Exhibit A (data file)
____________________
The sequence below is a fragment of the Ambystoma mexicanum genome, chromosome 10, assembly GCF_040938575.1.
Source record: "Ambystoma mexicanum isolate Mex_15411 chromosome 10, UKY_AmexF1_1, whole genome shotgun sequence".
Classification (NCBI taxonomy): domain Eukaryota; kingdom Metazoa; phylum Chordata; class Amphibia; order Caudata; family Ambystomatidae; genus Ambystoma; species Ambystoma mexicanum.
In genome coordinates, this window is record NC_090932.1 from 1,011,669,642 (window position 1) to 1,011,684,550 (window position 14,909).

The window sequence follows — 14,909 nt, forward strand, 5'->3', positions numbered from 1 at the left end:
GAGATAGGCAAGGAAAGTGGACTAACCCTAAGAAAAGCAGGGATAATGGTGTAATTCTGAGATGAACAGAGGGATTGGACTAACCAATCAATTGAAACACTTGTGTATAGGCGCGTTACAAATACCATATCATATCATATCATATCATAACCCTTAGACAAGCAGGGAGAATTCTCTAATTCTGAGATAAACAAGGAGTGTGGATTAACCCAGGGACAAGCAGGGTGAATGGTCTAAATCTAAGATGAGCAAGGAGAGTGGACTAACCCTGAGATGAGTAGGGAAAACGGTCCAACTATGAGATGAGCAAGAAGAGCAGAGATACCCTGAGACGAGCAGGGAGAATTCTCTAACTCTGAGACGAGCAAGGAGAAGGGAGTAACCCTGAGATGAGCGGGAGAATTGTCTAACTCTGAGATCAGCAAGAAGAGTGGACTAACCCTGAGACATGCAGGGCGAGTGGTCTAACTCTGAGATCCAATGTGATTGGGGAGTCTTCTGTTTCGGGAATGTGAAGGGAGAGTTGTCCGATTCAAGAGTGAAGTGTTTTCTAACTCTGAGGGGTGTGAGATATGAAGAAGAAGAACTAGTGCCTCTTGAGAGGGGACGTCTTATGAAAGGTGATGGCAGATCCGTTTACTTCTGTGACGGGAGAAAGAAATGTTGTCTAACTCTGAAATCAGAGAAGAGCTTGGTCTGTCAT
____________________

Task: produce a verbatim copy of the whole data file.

The sequence below is a fragment of the Ambystoma mexicanum genome, chromosome 10, assembly GCF_040938575.1.
Source record: "Ambystoma mexicanum isolate Mex_15411 chromosome 10, UKY_AmexF1_1, whole genome shotgun sequence".
Classification (NCBI taxonomy): domain Eukaryota; kingdom Metazoa; phylum Chordata; class Amphibia; order Caudata; family Ambystomatidae; genus Ambystoma; species Ambystoma mexicanum.
In genome coordinates, this window is record NC_090932.1 from 1,011,669,642 (window position 1) to 1,011,684,550 (window position 14,909).

The window sequence follows — 14,909 nt, forward strand, 5'->3', positions numbered from 1 at the left end:
GAGATAGGCAAGGAAAGTGGACTAACCCTAAGAAAAGCAGGGATAATGGTGTAATTCTGAGATGAACAGAGGGATTGGACTAACCAATCAATTGAAACACTTGTGTATAGGCGCGTTACAAATACCATATCATATCATATCATATCATAACCCTTAGACAAGCAGGGAGAATTCTCTAATTCTGAGATAAACAAGGAGTGTGGATTAACCCAGGGACAAGCAGGGTGAATGGTCTAAATCTAAGATGAGCAAGGAGAGTGGACTAACCCTGAGATGAGTAGGGAAAACGGTCCAACTATGAGATGAGCAAGAAGAGCAGAGATACCCTGAGACGAGCAGGGAGAATTCTCTAACTCTGAGACGAGCAAGGAGAAGGGAGTAACCCTGAGATGAGCGGGAGAATTGTCTAACTCTGAGATCAGCAAGAAGAGTGGACTAACCCTGAGACATGCAGGGCGAGTGGTCTAACTCTGAGATCCAATGTGATTGGGGAGTCTTCTGTTTCGGGAATGTGAAGGGAGAGTTGTCCGATTCAAGAGTGAAGTGTTTTCTAACTCTGAGGGGTGTGAGATATGAAGAAGAAGAACTAGTGCCTCTTGAGAGGGGACGTCTTATGAAAGGTGATGGCAGATCCGTTTACTTCTGTGACGGGAGAAAGAAATGTTGTCTAACTCTGAAATCAGAGAAGAGCTTGGTCTGTCAT